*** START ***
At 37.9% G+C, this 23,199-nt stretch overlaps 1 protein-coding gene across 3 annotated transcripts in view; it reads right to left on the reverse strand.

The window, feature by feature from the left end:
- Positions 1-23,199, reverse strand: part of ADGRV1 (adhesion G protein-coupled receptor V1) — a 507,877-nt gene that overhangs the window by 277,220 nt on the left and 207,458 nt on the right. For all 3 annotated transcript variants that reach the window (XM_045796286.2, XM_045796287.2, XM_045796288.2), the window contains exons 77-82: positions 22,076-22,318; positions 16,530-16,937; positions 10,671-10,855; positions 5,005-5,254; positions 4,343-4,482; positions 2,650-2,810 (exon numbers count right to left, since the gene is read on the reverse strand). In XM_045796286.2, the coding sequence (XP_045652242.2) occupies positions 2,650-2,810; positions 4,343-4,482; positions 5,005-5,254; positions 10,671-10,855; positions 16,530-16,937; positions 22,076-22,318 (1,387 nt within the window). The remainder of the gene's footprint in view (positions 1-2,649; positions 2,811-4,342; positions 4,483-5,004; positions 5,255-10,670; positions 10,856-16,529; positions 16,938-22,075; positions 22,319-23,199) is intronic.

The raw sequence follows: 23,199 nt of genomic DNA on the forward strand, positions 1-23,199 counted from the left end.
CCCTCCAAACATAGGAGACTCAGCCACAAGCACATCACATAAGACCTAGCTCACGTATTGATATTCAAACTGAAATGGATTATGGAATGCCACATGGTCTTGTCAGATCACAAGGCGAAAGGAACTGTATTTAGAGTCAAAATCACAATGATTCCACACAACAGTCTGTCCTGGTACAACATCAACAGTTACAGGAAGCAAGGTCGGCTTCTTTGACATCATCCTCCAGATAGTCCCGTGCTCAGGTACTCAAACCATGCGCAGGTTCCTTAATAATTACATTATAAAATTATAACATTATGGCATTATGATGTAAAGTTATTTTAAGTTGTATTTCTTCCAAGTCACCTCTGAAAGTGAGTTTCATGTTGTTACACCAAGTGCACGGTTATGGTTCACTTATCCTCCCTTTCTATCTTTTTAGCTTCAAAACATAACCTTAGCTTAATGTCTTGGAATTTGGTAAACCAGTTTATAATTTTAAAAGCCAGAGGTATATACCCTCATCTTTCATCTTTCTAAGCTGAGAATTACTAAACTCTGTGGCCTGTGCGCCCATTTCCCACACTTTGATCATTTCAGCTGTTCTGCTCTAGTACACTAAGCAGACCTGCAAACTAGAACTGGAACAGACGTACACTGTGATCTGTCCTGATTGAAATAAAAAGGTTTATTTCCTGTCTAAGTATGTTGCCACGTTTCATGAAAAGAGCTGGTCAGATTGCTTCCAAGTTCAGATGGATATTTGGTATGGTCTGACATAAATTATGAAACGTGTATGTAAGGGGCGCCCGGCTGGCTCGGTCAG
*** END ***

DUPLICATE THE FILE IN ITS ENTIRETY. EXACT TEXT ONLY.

At 37.9% G+C, this 23,199-nt stretch overlaps 1 protein-coding gene across 3 annotated transcripts in view; it reads right to left on the reverse strand.

The window, feature by feature from the left end:
- Positions 1-23,199, reverse strand: part of ADGRV1 (adhesion G protein-coupled receptor V1) — a 507,877-nt gene that overhangs the window by 277,220 nt on the left and 207,458 nt on the right. For all 3 annotated transcript variants that reach the window (XM_045796286.2, XM_045796287.2, XM_045796288.2), the window contains exons 77-82: positions 22,076-22,318; positions 16,530-16,937; positions 10,671-10,855; positions 5,005-5,254; positions 4,343-4,482; positions 2,650-2,810 (exon numbers count right to left, since the gene is read on the reverse strand). In XM_045796286.2, the coding sequence (XP_045652242.2) occupies positions 2,650-2,810; positions 4,343-4,482; positions 5,005-5,254; positions 10,671-10,855; positions 16,530-16,937; positions 22,076-22,318 (1,387 nt within the window). The remainder of the gene's footprint in view (positions 1-2,649; positions 2,811-4,342; positions 4,483-5,004; positions 5,255-10,670; positions 10,856-16,529; positions 16,938-22,075; positions 22,319-23,199) is intronic.

The raw sequence follows: 23,199 nt of genomic DNA on the forward strand, positions 1-23,199 counted from the left end.
CCCTCCAAACATAGGAGACTCAGCCACAAGCACATCACATAAGACCTAGCTCACGTATTGATATTCAAACTGAAATGGATTATGGAATGCCACATGGTCTTGTCAGATCACAAGGCGAAAGGAACTGTATTTAGAGTCAAAATCACAATGATTCCACACAACAGTCTGTCCTGGTACAACATCAACAGTTACAGGAAGCAAGGTCGGCTTCTTTGACATCATCCTCCAGATAGTCCCGTGCTCAGGTACTCAAACCATGCGCAGGTTCCTTAATAATTACATTATAAAATTATAACATTATGGCATTATGATGTAAAGTTATTTTAAGTTGTATTTCTTCCAAGTCACCTCTGAAAGTGAGTTTCATGTTGTTACACCAAGTGCACGGTTATGGTTCACTTATCCTCCCTTTCTATCTTTTTAGCTTCAAAACATAACCTTAGCTTAATGTCTTGGAATTTGGTAAACCAGTTTATAATTTTAAAAGCCAGAGGTATATACCCTCATCTTTCATCTTTCTAAGCTGAGAATTACTAAACTCTGTGGCCTGTGCGCCCATTTCCCACACTTTGATCATTTCAGCTGTTCTGCTCTAGTACACTAAGCAGACCTGCAAACTAGAACTGGAACAGACGTACACTGTGATCTGTCCTGATTGAAATAAAAAGGTTTATTTCCTGTCTAAGTATGTTGCCACGTTTCATGAAAAGAGCTGGTCAGATTGCTTCCAAGTTCAGATGGATATTTGGTATGGTCTGACATAAATTATGAAACGTGTATGTAAGGGGCGCCCGGCTGGCTCGGTCAG